- Problems controlling impulses and delaying gratification
You may also experience some subtle ADHD symptoms, such as emotional dysregulation, which can lead you to feel your emotions far more deeply than most people. You may also have difficulty keeping your emotions in check, whether fury, humiliation, sadness, or joy. You may be too sensitive to sensory stimulation, such as odours, tactile stimulation, noises, light, or taste. Additionally, you may have trouble sleeping because your overactive brain keeps you up all night.
Adults with ADHD may also struggle with planning, multitasking, and managing time. For example, you may lack time awareness – because you struggle with executive function, you may have difficulty perceiving time. For example, you might show up to a party a few hours early, miss your flight, be late to pick up your kids from school or be unable to tell how much time is left on an exam. In addition, many adults with ADHD find it hard to manage their finances, deal with stress, meet day-to-day needs, and reach their goals. Because of this, they may experience burnout, anxiety, depression, drug abuse, or other problems with their mental health.
How to Manage ADHD: Counselling for ADHD
If you or your child have attention deficit hyperactivity disorder, ADHD treatment can help you manage continuing challenges with disorganization, modify unhelpful thought and behaviour patterns, and overcome other ADHD-related difficulties. For example, because ADHD behaviours are frequently disruptive, behaviour treatment can help minimize them while reinforcing positive ones.
Counselling for ADHD at Interactive Counseling can help you:
- Come to terms with your condition.
- Identify the symptoms.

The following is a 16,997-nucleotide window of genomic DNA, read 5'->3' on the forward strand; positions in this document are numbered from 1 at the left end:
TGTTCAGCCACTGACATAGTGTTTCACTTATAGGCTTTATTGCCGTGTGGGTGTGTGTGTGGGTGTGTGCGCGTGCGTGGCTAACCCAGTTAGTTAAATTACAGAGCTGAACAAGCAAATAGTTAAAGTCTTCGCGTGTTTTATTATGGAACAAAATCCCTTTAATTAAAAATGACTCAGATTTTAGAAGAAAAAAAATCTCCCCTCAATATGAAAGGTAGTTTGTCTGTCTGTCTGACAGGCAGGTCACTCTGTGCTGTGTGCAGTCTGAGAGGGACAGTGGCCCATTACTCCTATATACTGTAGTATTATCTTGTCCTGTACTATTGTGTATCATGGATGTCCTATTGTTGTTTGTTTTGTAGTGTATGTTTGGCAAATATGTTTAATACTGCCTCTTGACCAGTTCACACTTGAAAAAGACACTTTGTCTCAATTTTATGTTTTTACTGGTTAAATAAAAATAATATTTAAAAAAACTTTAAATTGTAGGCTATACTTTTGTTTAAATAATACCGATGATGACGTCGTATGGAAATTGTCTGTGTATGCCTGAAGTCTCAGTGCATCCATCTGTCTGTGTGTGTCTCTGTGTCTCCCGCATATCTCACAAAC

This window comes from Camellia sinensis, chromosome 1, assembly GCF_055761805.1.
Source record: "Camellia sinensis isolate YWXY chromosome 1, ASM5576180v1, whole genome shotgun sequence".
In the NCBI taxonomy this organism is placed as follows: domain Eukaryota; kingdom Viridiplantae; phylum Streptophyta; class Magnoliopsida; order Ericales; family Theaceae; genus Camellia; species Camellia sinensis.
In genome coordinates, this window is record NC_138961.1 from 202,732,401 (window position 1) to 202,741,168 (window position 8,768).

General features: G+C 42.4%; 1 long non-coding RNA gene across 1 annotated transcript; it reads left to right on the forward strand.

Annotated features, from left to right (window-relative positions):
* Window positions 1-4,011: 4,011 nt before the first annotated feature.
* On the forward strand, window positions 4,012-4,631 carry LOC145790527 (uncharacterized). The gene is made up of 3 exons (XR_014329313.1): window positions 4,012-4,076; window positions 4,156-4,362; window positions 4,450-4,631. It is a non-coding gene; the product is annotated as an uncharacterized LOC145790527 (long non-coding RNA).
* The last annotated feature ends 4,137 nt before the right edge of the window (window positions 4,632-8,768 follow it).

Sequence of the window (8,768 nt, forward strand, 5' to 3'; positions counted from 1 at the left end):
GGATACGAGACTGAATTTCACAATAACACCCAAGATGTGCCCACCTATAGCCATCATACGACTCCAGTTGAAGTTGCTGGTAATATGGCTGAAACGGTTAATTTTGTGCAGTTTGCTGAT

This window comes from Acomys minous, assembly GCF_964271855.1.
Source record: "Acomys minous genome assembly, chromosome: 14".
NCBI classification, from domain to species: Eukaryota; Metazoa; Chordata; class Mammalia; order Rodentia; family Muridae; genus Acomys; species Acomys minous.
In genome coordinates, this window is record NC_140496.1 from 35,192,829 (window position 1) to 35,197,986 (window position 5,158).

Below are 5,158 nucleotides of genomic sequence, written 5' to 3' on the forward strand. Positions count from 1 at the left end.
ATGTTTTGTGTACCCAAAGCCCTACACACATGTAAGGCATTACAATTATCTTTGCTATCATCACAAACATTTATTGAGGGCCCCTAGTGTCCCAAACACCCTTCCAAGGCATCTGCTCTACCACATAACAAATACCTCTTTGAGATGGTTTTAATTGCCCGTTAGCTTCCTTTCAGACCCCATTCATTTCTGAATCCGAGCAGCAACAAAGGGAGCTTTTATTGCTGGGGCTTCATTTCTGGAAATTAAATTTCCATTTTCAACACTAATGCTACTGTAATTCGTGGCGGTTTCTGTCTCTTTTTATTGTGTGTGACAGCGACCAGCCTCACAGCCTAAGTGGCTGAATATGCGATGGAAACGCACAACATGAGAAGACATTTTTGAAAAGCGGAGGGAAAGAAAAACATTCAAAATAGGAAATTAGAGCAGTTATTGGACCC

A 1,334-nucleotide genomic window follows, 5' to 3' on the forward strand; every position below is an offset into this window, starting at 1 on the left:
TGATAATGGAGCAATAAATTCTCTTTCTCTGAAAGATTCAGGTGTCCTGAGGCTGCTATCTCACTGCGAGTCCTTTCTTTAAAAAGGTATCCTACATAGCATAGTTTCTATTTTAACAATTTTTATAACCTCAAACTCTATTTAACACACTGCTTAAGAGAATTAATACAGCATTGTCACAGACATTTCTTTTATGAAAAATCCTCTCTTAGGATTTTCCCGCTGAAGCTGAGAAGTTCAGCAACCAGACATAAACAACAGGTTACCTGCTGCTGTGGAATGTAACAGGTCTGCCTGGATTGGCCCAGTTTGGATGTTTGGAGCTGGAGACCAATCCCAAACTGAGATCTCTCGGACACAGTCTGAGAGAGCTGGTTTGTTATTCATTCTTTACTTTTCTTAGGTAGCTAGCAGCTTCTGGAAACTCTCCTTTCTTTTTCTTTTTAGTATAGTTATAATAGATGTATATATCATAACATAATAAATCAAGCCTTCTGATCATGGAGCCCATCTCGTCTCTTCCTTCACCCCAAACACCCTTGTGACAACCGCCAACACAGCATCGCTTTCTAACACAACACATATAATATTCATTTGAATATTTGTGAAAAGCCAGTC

- Cope with the associated mental health issues and emotions that result from ADHD.
- Understand how ADHD symptoms affect your life.
- Develop skills to manage your ADHD daily.
The most effective approaches to counselling for ADHD involve cognitive-behavioural therapy (CBT), ADHD coaching and behaviour modification, and parent training.
Cognitive-behavioural therapy (CBT)
Cognitive-behavioural therapy (CBT) is a type of psychotherapy that aims to help people with ADHD change their unhelpful thought and behaviour patterns, overcome ongoing struggles with disorganization, and manage mental health problems such as anxiety and depression.
ADHD coaching and behaviour modification
Behavioural modification educates people with ADHD on improving executive functions, including time management, planning ability, and organizational skills.
ADHD Parent training teaches parents of children with ADHD ways to alleviate the symptoms their child experiences, develop behaviour reinforcement strategies tailored to the child, and foster better communication within the family.
In addition, music therapy, art therapy, play therapy, and neurofeedback (brain training), have shown to be effective in helping clients improve executive skills, address emotional problems, and manage and improve their ADHD symptoms.
ADHD can make it difficult for a person to study, work, follow the rules, stay organized, regulate impulses, and establish and maintain positive relationships. Therefore, it is essential to identify ADHD symptoms early and get the appropriate treatment.
The neurodiversity approach sees ADHD as a neurodevelopmental condition. Children and adults with ADHD can learn but need support, encouragement, and proper treatment to effectively manage their symptoms and overcome the challenges linked to ADHD. Counselling for ADHD at Interactive Counselling can help you or your loved one learn the skills to help you manage your symptoms, create strategies to overcome unhelpful behaviour patterns, and reach your full potential.